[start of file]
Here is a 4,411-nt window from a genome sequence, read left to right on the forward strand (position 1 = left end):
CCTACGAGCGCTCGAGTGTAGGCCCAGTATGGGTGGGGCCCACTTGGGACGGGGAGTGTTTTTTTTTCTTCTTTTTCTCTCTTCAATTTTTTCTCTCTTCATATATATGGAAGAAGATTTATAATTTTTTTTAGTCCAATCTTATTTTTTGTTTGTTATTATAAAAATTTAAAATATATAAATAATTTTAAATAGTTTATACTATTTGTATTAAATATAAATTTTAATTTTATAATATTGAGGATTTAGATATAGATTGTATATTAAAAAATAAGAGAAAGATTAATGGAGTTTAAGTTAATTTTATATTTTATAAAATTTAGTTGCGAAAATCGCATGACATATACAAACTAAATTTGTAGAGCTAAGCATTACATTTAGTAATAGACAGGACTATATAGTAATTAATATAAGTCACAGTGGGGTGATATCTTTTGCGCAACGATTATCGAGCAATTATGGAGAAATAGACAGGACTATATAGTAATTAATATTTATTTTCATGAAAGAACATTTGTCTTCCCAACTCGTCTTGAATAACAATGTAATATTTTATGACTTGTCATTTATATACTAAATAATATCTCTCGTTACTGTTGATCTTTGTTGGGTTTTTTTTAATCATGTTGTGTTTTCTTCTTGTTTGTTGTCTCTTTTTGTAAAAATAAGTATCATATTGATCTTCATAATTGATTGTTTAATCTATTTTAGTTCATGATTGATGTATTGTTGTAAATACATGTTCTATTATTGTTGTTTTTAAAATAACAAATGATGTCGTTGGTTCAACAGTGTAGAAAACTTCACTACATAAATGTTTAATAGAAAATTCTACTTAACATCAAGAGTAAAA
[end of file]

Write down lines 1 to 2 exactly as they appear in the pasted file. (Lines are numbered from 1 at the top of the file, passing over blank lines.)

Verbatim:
Here is a 4,411-nt window from a genome sequence, read left to right on the forward strand (position 1 = left end):
CCTACGAGCGCTCGAGTGTAGGCCCAGTATGGGTGGGGCCCACTTGGGACGGGGAGTGTTTTTTTTTCTTCTTTTTCTCTCTTCAATTTTTTCTCTCTTCATATATATGGAAGAAGATTTATAATTTTTTTTAGTCCAATCTTATTTTTTGTTTGTTATTATAAAAATTTAAAATATATAAATAATTTTAAATAGTTTATACTATTTGTATTAAATATAAATTTTAATTTTATAATATTGAGGATTTAGATATAGATTGTATATTAAAAAATAAGAGAAAGATTAATGGAGTTTAAGTTAATTTTATATTTTATAAAATTTAGTTGCGAAAATCGCATGACATATACAAACTAAATTTGTAGAGCTAAGCATTACATTTAGTAATAGACAGGACTATATAGTAATTAATATAAGTCACAGTGGGGTGATATCTTTTGCGCAACGATTATCGAGCAATTATGGAGAAATAGACAGGACTATATAGTAATTAATATTTATTTTCATGAAAGAACATTTGTCTTCCCAACTCGTCTTGAATAACAATGTAATATTTTATGACTTGTCATTTATATACTAAATAATATCTCTCGTTACTGTTGATCTTTGTTGGGTTTTTTTTAATCATGTTGTGTTTTCTTCTTGTTTGTTGTCTCTTTTTGTAAAAATAAGTATCATATTGATCTTCATAATTGATTGTTTAATCTATTTTAGTTCATGATTGATGTATTGTTGTAAATACATGTTCTATTATTGTTGTTTTTAAAATAACAAATGATGTCGTTGGTTCAACAGTGTAGAAAACTTCACTACATAAATGTTTAATAGAAAATTCTACTTAACATCAAGAGTAAAA